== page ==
If you’re reading this, you might be looking to polish content you already have, or you might be starting from scratch with a tank full of freshly-brewed anxiety. Never fear, you’ve found your way into content boot camp: an easy-to-digest series that will help you find your footing in the world of content.
Even if you think you know content, you might be surprised at how little you’re really flexing your creation-distribution muscles when it comes to your brand. In this first section of Content Boot Camp, we’ll be discussing why delegation and knowing who is in charge is the best thing you can do for content success.
Consider This Your Content Wake Up Call
If you decided to add a new product to your business tomorrow, how would you do it? It’s a simple question, but even well-established companies struggle to answer it succinctly.
- Who is responsible for getting images of the product?
- Who is responsible for its media – social media mentions, how-to videos, etc?
- Who is completing the on-page description for the product?
- Who is responsible for checking copy is accurate and “ready for battle?”
You’ll probably notice a common theme with those questions: they all need a name or names attached to the answer. Delegating and clarifying who oversees your content creation and implementation is crucial – arguably, even more important than the content itself, at least in the beginning stages. That’s because bad implementation can ruin even the best copy by putting it somewhere where it can’t make a useful impact, and great implementation can send bad copy far and wide, making it nearly impossible to “undo” if a mistake is found after the fact.
A good content team should look more like a “bucket brigade” than a relay race: if there’s an issue, you don’t want the person holding the active role to have to backtrack very far to get assistance. Handoffs that take a “not it!” approach divorce your team members from their duties, inadvertently rewarding a “one and done” mindset. In a nutshell, all members of your content team should feel at least a moderate level of responsibility for content, even if the process isn’t currently in “their” step.
One Person Does Not an Army Make
Now, if you answered the above questions the same way – you – that’s another big, common obstacle. Bootstrapping operations is a longstanding tradition for scrappy startups and lean corporations alike, but one person does not a content team make. Even if you’re stellar at content creation and always do everything exactly right – unlikely, as even seasoned content creation professionals embrace continuous development – you’re going to start sounding stale sooner or later. Much like our conversational tones as humans, we tend to lean on favorite phrases and words, we explain things in a familiar way, we misuse words we may think we understand but simply don’t. Good content is rich and varied, and that means it comes from more than one source.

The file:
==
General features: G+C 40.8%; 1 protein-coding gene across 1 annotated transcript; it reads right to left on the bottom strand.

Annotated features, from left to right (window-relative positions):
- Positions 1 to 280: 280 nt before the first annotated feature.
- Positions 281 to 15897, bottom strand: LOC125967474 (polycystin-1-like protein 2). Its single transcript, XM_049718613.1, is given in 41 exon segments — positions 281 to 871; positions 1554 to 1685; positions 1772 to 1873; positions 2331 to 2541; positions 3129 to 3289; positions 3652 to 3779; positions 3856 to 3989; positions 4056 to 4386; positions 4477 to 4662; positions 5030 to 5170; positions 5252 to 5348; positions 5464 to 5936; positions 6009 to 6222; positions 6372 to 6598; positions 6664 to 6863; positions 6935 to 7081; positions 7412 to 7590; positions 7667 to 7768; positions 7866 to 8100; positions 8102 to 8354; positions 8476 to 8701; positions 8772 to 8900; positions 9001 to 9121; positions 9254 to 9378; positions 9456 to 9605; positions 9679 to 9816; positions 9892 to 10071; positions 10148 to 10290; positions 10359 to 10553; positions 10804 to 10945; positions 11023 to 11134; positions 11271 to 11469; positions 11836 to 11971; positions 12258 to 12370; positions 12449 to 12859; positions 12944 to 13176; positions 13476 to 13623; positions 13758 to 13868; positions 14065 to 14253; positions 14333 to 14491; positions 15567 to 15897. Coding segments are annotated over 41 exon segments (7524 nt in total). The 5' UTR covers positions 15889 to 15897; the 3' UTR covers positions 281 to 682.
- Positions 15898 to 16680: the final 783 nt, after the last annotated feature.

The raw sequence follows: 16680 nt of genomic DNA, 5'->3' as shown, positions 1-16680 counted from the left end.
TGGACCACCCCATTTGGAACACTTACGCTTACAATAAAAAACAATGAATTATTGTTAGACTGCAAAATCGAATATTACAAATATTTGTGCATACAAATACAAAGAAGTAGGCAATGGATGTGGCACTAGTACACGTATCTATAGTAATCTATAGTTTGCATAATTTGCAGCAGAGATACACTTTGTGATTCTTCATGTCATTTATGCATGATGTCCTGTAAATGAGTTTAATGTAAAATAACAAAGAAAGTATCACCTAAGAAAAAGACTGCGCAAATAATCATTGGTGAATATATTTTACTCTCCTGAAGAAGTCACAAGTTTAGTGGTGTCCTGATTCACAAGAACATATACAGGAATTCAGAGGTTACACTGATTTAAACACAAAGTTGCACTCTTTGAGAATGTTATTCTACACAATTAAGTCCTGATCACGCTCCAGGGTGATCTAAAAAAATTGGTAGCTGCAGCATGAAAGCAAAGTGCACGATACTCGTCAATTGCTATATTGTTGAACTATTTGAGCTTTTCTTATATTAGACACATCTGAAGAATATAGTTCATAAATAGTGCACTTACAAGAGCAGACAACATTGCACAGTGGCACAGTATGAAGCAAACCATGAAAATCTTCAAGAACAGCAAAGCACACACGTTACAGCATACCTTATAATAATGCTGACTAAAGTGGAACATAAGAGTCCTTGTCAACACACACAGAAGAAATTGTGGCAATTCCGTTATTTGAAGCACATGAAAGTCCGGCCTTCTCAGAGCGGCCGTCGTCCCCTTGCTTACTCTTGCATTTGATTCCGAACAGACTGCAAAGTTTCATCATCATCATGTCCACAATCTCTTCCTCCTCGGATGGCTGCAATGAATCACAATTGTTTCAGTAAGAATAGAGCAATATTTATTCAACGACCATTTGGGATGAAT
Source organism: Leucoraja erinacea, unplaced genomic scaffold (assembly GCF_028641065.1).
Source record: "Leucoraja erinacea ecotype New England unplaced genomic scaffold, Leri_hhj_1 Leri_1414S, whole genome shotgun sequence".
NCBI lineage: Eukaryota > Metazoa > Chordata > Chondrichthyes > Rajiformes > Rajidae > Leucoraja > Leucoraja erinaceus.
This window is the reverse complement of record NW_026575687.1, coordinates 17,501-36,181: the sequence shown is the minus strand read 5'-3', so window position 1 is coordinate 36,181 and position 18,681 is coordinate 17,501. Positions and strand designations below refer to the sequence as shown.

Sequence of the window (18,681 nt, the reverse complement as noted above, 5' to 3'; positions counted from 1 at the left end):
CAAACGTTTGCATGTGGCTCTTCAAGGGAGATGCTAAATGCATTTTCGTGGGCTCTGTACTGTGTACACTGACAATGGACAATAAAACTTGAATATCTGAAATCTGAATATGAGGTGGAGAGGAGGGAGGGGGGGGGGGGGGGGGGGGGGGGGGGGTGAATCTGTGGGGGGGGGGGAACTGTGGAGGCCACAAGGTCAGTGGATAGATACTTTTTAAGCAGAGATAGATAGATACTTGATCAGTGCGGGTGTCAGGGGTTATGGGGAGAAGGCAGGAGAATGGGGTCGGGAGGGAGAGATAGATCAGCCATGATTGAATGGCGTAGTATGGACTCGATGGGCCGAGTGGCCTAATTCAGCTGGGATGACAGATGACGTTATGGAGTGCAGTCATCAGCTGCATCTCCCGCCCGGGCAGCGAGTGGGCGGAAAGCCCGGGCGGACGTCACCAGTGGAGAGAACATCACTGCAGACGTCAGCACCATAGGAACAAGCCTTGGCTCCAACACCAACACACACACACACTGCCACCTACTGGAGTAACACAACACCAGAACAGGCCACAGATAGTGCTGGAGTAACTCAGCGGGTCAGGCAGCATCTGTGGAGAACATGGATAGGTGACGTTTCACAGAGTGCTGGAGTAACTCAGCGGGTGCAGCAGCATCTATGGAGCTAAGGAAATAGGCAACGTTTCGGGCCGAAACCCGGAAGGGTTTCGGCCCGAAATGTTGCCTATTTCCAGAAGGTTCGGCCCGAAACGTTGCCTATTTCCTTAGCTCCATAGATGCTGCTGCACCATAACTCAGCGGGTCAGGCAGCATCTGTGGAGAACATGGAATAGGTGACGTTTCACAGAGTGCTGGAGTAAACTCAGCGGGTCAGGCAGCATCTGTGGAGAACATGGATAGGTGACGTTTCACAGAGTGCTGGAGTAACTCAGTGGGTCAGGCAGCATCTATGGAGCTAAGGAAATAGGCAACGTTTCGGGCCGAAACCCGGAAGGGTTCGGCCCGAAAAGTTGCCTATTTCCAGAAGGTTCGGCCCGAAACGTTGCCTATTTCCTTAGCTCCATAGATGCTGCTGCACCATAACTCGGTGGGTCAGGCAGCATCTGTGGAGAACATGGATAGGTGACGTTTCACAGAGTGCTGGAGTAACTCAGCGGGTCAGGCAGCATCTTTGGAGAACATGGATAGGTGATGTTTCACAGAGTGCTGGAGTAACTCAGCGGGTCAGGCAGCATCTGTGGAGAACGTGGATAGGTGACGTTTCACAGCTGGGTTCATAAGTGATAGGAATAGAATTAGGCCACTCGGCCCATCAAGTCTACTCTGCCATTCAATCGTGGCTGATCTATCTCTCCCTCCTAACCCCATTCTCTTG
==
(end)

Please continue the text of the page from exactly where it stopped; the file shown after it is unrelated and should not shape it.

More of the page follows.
Okay, so what if you’re on board with that but your budget isn’t? Cost is a legitimate concern when assembling a content team but be sure to bear in mind you don’t necessarily need to hire full-time, office-situated employees. For most small to medium-sized businesses, freelancers are a way of life: design, janitorial, payroll, human resources – chances are you’re using a third-party service for some business functions already. Using contract or as-needed freelancers can lean lightly on your budget while making a big impact on your bottom line. We’ll discuss freelancers – both finding them and using them – more in-depth in later boot camp lessons, but for now think about what you’d like to outsource – your pain points, the content you struggle most with, and so on.
Content Creation Tip Takeaways
Here’s the first important rule you’ll learn in content boot camp:
Rule # 1: All Written Content Must Be Read By At Least Two People Before Going Live
Simply put, mistakes are made during content creation. No matter how long you’ve been creating content, how careful you’ve been, how many times you’ve double-checked one thing or another, you’re only human – and spellcheck isn’t infallible either. Whether they’re true typos or just a misunderstanding about a product attribute, sticking diligently to the “four eyes” rule will give those mistakes a much slimmer chance of making it out into the world. Different readers tend to focus on different aspects, which makes a great filter for spotting those sneaky little mistakes that slip right by you.
It’s Time to Make a Plan
Now that you’ve gotten a handle on a few of the basics, it’s time to take things up a notch with one of the most challenging parts of creating content: planning. Stay tuned for our second installment of Content Boot Camp: Making a Plan – it’s packed with valuable information you’ll need to get your content ready for battle against your competitors!
Delany M is a well-rounded freelancer with an emphasis in product descriptions, landing pages and articles. With over a decade of experience to her credit, she has enjoyed writing for national chain retailers, small e-commerce boutiques and a wide range of service providers. She prides herself in going “beyond the word” to capture the essence of a brand or company, ensuring copy that is as noteworthy as the goods and services her clients provide.